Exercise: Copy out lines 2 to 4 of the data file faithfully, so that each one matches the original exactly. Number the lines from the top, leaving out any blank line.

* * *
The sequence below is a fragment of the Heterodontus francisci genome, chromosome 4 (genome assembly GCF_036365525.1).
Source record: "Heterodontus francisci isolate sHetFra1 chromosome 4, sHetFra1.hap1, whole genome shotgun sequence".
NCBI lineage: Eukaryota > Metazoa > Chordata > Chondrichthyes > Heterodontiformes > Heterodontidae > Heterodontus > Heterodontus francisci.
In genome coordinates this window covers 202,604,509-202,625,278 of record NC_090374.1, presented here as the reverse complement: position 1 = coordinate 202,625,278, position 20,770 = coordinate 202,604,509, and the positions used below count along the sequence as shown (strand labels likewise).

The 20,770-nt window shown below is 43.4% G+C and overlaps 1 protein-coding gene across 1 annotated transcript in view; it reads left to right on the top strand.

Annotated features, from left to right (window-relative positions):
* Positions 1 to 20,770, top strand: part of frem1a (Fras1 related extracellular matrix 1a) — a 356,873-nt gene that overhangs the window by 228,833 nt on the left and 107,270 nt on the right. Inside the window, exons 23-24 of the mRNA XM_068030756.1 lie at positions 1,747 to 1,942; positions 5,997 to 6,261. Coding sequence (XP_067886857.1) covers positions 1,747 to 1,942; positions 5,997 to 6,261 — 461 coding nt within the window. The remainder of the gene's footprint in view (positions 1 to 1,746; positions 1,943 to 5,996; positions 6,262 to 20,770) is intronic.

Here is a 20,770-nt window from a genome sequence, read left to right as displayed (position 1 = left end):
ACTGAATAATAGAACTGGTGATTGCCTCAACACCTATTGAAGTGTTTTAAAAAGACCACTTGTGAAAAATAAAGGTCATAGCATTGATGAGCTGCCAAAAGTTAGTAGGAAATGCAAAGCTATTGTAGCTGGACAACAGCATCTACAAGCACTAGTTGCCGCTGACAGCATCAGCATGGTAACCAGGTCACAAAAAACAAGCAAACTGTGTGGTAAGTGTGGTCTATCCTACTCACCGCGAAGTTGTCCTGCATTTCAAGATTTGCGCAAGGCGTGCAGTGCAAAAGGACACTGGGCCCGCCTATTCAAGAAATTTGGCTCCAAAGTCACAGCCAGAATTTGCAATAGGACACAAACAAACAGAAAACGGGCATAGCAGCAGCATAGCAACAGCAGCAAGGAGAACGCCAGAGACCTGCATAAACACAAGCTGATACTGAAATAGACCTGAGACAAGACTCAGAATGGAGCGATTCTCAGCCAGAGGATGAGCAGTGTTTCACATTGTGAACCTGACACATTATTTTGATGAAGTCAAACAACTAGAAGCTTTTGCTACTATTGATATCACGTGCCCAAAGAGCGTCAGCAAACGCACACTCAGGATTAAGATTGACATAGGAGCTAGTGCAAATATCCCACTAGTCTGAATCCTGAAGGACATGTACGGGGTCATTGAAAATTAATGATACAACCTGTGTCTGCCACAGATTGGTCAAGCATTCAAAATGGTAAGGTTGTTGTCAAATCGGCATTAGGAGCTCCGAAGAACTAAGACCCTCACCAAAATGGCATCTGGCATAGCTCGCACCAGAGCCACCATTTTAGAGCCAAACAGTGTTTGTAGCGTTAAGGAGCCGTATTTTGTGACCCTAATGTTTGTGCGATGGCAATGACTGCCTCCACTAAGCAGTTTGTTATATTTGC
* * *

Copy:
Source record: "Heterodontus francisci isolate sHetFra1 chromosome 4, sHetFra1.hap1, whole genome shotgun sequence".
NCBI lineage: Eukaryota > Metazoa > Chordata > Chondrichthyes > Heterodontiformes > Heterodontidae > Heterodontus > Heterodontus francisci.
In genome coordinates this window covers 202,604,509-202,625,278 of record NC_090374.1, presented here as the reverse complement: position 1 = coordinate 202,625,278, position 20,770 = coordinate 202,604,509, and the positions used below count along the sequence as shown (strand labels likewise).